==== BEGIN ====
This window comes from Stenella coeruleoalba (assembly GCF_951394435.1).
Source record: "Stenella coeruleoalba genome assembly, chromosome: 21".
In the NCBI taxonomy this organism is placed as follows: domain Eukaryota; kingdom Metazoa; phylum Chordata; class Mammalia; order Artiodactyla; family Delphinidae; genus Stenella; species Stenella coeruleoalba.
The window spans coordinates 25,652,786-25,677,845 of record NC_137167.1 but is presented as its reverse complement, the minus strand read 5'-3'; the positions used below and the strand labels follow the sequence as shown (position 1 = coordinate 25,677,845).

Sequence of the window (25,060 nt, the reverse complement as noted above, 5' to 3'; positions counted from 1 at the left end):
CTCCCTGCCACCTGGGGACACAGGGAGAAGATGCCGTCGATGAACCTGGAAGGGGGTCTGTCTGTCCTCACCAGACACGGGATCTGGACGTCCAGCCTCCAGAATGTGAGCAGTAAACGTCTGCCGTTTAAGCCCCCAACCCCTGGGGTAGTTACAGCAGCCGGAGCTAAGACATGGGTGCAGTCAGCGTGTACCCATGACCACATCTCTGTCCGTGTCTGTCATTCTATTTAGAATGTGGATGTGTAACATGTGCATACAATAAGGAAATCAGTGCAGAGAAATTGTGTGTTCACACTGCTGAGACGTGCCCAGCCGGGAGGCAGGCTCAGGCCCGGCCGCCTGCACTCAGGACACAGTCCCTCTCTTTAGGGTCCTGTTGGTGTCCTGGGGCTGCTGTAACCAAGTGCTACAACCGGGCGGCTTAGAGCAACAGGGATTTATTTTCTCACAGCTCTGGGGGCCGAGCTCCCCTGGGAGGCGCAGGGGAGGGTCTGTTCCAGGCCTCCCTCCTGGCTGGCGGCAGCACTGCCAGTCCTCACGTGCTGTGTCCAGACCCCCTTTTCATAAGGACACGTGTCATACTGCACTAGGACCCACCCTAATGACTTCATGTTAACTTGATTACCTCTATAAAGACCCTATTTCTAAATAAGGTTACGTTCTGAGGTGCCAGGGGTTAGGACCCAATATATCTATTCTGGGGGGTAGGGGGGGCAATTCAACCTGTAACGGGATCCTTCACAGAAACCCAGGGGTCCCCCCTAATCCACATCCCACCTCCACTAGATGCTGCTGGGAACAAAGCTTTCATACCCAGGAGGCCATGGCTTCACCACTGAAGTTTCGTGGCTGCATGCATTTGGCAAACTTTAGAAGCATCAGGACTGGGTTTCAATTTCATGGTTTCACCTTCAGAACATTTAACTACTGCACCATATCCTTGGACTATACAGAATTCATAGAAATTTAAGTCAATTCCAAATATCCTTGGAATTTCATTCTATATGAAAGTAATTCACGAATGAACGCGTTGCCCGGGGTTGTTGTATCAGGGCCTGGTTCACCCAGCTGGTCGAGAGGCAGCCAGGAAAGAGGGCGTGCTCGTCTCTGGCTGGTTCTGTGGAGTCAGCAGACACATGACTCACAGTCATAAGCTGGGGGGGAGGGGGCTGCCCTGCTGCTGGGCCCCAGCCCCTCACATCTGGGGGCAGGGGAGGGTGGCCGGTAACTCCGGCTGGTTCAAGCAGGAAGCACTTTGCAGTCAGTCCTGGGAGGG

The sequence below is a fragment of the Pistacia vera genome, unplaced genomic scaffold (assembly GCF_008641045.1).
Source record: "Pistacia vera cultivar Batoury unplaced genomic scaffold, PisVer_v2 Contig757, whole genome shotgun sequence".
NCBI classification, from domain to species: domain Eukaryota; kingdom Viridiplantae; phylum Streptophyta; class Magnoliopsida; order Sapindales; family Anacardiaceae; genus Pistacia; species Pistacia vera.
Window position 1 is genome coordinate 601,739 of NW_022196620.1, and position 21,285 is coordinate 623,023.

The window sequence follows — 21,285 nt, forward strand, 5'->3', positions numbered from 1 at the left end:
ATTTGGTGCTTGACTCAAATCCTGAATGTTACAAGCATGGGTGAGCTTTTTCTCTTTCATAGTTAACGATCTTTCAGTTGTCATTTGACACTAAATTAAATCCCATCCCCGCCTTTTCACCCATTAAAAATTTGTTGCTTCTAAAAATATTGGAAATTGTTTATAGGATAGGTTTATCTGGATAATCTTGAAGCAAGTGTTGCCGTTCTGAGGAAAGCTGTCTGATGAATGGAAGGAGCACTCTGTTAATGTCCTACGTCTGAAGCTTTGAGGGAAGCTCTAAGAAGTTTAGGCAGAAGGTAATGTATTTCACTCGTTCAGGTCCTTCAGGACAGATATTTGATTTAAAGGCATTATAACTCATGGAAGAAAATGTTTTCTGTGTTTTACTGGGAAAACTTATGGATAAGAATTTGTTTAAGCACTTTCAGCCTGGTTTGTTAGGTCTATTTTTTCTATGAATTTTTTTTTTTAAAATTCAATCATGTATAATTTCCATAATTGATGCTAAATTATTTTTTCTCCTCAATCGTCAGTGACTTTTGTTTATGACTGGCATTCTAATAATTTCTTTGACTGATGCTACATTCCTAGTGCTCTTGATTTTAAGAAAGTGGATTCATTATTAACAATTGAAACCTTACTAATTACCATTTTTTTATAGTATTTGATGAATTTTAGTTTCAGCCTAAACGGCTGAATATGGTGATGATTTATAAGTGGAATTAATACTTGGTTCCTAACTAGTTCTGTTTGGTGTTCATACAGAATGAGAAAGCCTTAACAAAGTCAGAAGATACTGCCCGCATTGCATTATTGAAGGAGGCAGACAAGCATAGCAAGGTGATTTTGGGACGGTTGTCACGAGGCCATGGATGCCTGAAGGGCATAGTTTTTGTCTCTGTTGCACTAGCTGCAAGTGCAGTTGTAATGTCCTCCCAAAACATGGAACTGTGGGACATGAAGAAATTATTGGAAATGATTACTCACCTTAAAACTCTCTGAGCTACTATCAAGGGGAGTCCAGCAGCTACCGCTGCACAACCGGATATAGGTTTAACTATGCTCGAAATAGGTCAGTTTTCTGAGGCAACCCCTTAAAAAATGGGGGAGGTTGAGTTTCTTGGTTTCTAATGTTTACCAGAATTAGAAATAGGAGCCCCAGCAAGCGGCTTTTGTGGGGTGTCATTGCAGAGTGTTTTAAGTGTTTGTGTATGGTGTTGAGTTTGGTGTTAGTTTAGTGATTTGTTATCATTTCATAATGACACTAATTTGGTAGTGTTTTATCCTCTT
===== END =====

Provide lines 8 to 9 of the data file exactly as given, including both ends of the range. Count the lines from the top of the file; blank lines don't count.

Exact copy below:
Source record: "Pistacia vera cultivar Batoury unplaced genomic scaffold, PisVer_v2 Contig757, whole genome shotgun sequence".
NCBI classification, from domain to species: domain Eukaryota; kingdom Viridiplantae; phylum Streptophyta; class Magnoliopsida; order Sapindales; family Anacardiaceae; genus Pistacia; species Pistacia vera.